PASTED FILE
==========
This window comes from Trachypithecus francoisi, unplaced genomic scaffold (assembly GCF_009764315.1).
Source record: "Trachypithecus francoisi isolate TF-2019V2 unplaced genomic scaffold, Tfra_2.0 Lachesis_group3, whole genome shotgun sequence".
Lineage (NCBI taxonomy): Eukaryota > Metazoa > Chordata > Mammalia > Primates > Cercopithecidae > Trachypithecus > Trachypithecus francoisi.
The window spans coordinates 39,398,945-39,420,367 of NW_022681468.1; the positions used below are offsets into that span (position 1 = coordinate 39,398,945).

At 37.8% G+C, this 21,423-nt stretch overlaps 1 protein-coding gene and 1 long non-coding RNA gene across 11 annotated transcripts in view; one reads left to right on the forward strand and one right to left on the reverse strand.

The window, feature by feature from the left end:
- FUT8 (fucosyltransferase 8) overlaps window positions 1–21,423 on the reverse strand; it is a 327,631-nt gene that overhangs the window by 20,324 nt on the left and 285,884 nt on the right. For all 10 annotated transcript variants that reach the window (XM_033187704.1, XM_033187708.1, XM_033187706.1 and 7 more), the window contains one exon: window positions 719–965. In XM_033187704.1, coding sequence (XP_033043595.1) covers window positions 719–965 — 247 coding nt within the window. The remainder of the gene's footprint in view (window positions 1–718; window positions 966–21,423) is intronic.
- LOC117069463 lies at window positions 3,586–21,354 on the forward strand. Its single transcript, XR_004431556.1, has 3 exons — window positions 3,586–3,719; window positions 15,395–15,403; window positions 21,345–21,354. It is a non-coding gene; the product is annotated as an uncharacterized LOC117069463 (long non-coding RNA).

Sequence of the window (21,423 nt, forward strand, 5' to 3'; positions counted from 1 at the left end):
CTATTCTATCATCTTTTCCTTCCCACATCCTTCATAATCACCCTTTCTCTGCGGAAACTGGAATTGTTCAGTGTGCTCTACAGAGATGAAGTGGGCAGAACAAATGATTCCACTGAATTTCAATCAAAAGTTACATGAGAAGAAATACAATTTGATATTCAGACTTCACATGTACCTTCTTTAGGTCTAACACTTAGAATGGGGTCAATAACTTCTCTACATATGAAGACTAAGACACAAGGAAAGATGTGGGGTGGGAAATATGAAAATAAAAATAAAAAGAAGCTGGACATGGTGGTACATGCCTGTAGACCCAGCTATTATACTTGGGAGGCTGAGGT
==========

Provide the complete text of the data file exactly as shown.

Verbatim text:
This window comes from Trachypithecus francoisi, unplaced genomic scaffold (assembly GCF_009764315.1).
Source record: "Trachypithecus francoisi isolate TF-2019V2 unplaced genomic scaffold, Tfra_2.0 Lachesis_group3, whole genome shotgun sequence".
Lineage (NCBI taxonomy): Eukaryota > Metazoa > Chordata > Mammalia > Primates > Cercopithecidae > Trachypithecus > Trachypithecus francoisi.
The window spans coordinates 39,398,945-39,420,367 of NW_022681468.1; the positions used below are offsets into that span (position 1 = coordinate 39,398,945).

At 37.8% G+C, this 21,423-nt stretch overlaps 1 protein-coding gene and 1 long non-coding RNA gene across 11 annotated transcripts in view; one reads left to right on the forward strand and one right to left on the reverse strand.

The window, feature by feature from the left end:
- FUT8 (fucosyltransferase 8) overlaps window positions 1–21,423 on the reverse strand; it is a 327,631-nt gene that overhangs the window by 20,324 nt on the left and 285,884 nt on the right. For all 10 annotated transcript variants that reach the window (XM_033187704.1, XM_033187708.1, XM_033187706.1 and 7 more), the window contains one exon: window positions 719–965. In XM_033187704.1, coding sequence (XP_033043595.1) covers window positions 719–965 — 247 coding nt within the window. The remainder of the gene's footprint in view (window positions 1–718; window positions 966–21,423) is intronic.
- LOC117069463 lies at window positions 3,586–21,354 on the forward strand. Its single transcript, XR_004431556.1, has 3 exons — window positions 3,586–3,719; window positions 15,395–15,403; window positions 21,345–21,354. It is a non-coding gene; the product is annotated as an uncharacterized LOC117069463 (long non-coding RNA).

Sequence of the window (21,423 nt, forward strand, 5' to 3'; positions counted from 1 at the left end):
CTATTCTATCATCTTTTCCTTCCCACATCCTTCATAATCACCCTTTCTCTGCGGAAACTGGAATTGTTCAGTGTGCTCTACAGAGATGAAGTGGGCAGAACAAATGATTCCACTGAATTTCAATCAAAAGTTACATGAGAAGAAATACAATTTGATATTCAGACTTCACATGTACCTTCTTTAGGTCTAACACTTAGAATGGGGTCAATAACTTCTCTACATATGAAGACTAAGACACAAGGAAAGATGTGGGGTGGGAAATATGAAAATAAAAATAAAAAGAAGCTGGACATGGTGGTACATGCCTGTAGACCCAGCTATTATACTTGGGAGGCTGAGGT